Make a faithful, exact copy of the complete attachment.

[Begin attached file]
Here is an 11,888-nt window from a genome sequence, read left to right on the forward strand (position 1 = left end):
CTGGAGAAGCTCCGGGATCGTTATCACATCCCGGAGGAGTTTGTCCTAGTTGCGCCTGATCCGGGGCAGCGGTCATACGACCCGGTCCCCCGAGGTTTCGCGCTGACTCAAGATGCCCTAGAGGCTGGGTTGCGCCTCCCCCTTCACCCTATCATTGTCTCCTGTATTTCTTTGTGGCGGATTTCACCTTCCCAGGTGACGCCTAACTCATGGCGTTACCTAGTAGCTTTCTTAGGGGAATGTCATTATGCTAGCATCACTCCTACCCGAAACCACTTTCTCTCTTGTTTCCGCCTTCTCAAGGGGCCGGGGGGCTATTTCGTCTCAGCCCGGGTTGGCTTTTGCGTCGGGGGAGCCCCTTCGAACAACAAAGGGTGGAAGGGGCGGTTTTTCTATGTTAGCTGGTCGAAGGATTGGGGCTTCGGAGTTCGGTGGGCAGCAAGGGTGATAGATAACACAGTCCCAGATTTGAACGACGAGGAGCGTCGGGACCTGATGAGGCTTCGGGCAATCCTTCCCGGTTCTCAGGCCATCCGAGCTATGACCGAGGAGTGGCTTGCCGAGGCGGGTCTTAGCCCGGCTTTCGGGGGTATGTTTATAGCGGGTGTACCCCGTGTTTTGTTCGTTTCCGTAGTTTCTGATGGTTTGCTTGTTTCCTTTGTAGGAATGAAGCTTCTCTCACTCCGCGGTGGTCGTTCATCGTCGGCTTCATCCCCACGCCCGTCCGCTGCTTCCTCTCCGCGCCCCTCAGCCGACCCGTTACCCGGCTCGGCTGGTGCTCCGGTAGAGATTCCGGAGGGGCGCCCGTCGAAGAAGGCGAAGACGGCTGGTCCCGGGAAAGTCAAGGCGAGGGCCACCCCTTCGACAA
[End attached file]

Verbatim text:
Here is an 11,888-nt window from a genome sequence, read left to right on the forward strand (position 1 = left end):
CTGGAGAAGCTCCGGGATCGTTATCACATCCCGGAGGAGTTTGTCCTAGTTGCGCCTGATCCGGGGCAGCGGTCATACGACCCGGTCCCCCGAGGTTTCGCGCTGACTCAAGATGCCCTAGAGGCTGGGTTGCGCCTCCCCCTTCACCCTATCATTGTCTCCTGTATTTCTTTGTGGCGGATTTCACCTTCCCAGGTGACGCCTAACTCATGGCGTTACCTAGTAGCTTTCTTAGGGGAATGTCATTATGCTAGCATCACTCCTACCCGAAACCACTTTCTCTCTTGTTTCCGCCTTCTCAAGGGGCCGGGGGGCTATTTCGTCTCAGCCCGGGTTGGCTTTTGCGTCGGGGGAGCCCCTTCGAACAACAAAGGGTGGAAGGGGCGGTTTTTCTATGTTAGCTGGTCGAAGGATTGGGGCTTCGGAGTTCGGTGGGCAGCAAGGGTGATAGATAACACAGTCCCAGATTTGAACGACGAGGAGCGTCGGGACCTGATGAGGCTTCGGGCAATCCTTCCCGGTTCTCAGGCCATCCGAGCTATGACCGAGGAGTGGCTTGCCGAGGCGGGTCTTAGCCCGGCTTTCGGGGGTATGTTTATAGCGGGTGTACCCCGTGTTTTGTTCGTTTCCGTAGTTTCTGATGGTTTGCTTGTTTCCTTTGTAGGAATGAAGCTTCTCTCACTCCGCGGTGGTCGTTCATCGTCGGCTTCATCCCCACGCCCGTCCGCTGCTTCCTCTCCGCGCCCCTCAGCCGACCCGTTACCCGGCTCGGCTGGTGCTCCGGTAGAGATTCCGGAGGGGCGCCCGTCGAAGAAGGCGAAGACGGCTGGTCCCGGGAAAGTCAAGGCGAGGGCCACCCCTTCGACAA